As we mentioned earlier, Utah is mostly desert and has an arid climate. Some parks will have higher elevations than others, causing some differences in seasonal temperature changes. In Arches and Canyonlands, certain areas would be considered “high desert” regions and experience drastic temperature fluctuations, sometimes up to 40 degrees in one day.
Although the climate may seem temperate at times, we must not underestimate the power of the sun and heat, especially in the summer. Being prepared with plenty of water and sun protection is recommended, no matter the time of year you visit, but is even more important during the hottest parts of summer. Also be aware that the sun can be quite strong even in the wintertime, so sun protection is still recommended, no matter the season.
Near the end of summer, mid-July to September, southern Utah, experiences its monsoon season. Monsoons cause somewhat sudden and heavy rainfall that frequently is responsible for flash flooding in canyons. Park rangers in these areas are very educated and aware of the dangers monsoons pose to visitors. So, always check with the local ranger before heading out into the canyons.
It is also always good to monitor the weather right before and during your visit to Utah. Arches National Park, Canyonlands National Park, Capitol Reef National Park, and Paria Slot Canyons all have weather updates and current park conditions on the park websites. You can also use the National Weather Service as a trusted source of information.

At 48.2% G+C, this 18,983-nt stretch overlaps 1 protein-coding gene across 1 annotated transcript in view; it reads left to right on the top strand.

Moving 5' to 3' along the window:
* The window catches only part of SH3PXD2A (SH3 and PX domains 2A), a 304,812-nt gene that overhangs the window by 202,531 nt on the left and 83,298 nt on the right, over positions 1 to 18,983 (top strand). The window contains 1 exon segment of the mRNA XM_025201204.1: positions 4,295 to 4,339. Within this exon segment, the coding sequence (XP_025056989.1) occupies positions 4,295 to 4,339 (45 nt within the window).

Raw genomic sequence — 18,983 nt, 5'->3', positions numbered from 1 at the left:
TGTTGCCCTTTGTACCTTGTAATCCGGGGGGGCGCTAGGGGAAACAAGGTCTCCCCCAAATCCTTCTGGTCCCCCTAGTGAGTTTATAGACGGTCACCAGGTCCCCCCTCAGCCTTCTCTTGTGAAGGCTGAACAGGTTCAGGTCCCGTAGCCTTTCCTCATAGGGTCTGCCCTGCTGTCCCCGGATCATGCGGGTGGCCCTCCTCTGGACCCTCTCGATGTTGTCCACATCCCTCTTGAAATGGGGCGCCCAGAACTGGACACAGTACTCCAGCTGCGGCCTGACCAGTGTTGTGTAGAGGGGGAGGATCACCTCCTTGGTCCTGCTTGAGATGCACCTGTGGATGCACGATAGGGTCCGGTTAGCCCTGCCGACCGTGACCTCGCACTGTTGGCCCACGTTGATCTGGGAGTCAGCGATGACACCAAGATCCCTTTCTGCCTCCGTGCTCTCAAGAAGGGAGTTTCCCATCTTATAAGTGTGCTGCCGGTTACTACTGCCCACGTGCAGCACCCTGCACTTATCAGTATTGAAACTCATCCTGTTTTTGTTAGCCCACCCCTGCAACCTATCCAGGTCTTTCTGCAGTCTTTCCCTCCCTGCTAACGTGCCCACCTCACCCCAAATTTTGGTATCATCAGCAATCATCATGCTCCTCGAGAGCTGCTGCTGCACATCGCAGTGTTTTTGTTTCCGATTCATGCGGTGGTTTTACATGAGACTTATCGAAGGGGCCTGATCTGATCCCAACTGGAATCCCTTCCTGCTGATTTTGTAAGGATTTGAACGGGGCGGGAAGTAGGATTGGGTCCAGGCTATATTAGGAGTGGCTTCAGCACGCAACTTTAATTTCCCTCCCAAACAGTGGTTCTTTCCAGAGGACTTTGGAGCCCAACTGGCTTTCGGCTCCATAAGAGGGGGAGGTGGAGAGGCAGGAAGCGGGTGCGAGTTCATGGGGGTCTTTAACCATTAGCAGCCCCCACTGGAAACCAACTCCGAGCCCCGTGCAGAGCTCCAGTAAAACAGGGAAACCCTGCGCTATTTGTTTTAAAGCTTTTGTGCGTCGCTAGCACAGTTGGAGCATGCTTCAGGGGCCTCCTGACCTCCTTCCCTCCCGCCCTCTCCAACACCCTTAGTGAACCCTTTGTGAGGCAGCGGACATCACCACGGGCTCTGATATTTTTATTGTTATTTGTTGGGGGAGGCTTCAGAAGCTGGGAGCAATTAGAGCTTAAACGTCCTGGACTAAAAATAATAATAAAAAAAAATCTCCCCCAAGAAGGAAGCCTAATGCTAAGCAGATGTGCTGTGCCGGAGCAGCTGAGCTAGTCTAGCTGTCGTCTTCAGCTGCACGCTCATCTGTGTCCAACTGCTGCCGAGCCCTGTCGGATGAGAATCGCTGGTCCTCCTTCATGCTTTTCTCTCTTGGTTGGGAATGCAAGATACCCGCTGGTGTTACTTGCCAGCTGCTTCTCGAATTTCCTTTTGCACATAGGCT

Deeper Dive: Our Top Trip
Ancient Canyonlands Traverse: Our #1 Recommended Utah Trip
Take a walk traversing one of the only perennial streams in Canyonlands National Park. This iconic 5-day Utah backpacking trip winds through the vast landscape that is the Utah desert. The diverse ecosystems and lush vegetation will surprise you as we pass by towering sandstone walls, arches, and hanging gardens.
Since you’ll enjoy an immense amount of solitude on this trek, be prepared to hike on rugged, rarely maintained trails. We will experience some elevation changes when hiking in the canyons, and the entire trip will be moderately strenuous. The daily hiking distance will range from 5-10 miles per day, and you will be expected to carry all of your gear (packs are usually around 35-40 lbs for this trek).
- Visit ancient Native American ruins
- See Canyonlands’ most remote arch
- Remote wilderness experience
- Towering sandstone canyon walls
Need to Know
All the logistics during your trip are covered from food to transportation. However, it will still be your responsibility to get to your trip meeting place and arrange lodging for before and after your adventure. Therefore, let’s take a look at some essential information and tips to make sure your trip with us goes as smoothly as possible!
Primary Starting City
For the most accurate information about where to meet your guide before departing on your desert adventure, visit the specific tour page, and click on “trip logistics.” This will detail some of the most frequently asked questions regarding where to fly into, stay before and after your trip, and where pre-trip orientation is held.